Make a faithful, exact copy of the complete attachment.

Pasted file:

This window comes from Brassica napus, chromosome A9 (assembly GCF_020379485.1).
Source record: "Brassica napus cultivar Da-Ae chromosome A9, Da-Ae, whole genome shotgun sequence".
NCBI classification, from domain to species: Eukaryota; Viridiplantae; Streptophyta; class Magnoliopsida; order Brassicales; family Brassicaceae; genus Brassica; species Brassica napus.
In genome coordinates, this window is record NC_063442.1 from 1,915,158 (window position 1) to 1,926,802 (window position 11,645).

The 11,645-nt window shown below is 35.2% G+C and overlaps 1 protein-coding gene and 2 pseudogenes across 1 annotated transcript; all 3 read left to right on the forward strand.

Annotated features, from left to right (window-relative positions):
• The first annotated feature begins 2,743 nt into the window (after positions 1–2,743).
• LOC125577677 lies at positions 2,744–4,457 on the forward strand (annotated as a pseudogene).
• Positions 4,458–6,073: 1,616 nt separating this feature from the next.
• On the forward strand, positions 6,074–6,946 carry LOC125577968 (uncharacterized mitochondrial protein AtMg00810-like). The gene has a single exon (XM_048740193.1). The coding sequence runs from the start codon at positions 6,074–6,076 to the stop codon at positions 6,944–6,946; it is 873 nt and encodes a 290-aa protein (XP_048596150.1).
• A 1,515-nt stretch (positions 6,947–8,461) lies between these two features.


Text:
This window comes from Brassica napus, chromosome A9 (assembly GCF_020379485.1).
Source record: "Brassica napus cultivar Da-Ae chromosome A9, Da-Ae, whole genome shotgun sequence".
NCBI classification, from domain to species: Eukaryota; Viridiplantae; Streptophyta; class Magnoliopsida; order Brassicales; family Brassicaceae; genus Brassica; species Brassica napus.
In genome coordinates, this window is record NC_063442.1 from 1,915,158 (window position 1) to 1,926,802 (window position 11,645).

The 11,645-nt window shown below is 35.2% G+C and overlaps 1 protein-coding gene and 2 pseudogenes across 1 annotated transcript; all 3 read left to right on the forward strand.

Annotated features, from left to right (window-relative positions):
• The first annotated feature begins 2,743 nt into the window (after positions 1–2,743).
• LOC125577677 lies at positions 2,744–4,457 on the forward strand (annotated as a pseudogene).
• Positions 4,458–6,073: 1,616 nt separating this feature from the next.
• On the forward strand, positions 6,074–6,946 carry LOC125577968 (uncharacterized mitochondrial protein AtMg00810-like). The gene has a single exon (XM_048740193.1). The coding sequence runs from the start codon at positions 6,074–6,076 to the stop codon at positions 6,944–6,946; it is 873 nt and encodes a 290-aa protein (XP_048596150.1).
• A 1,515-nt stretch (positions 6,947–8,461) lies between these two features.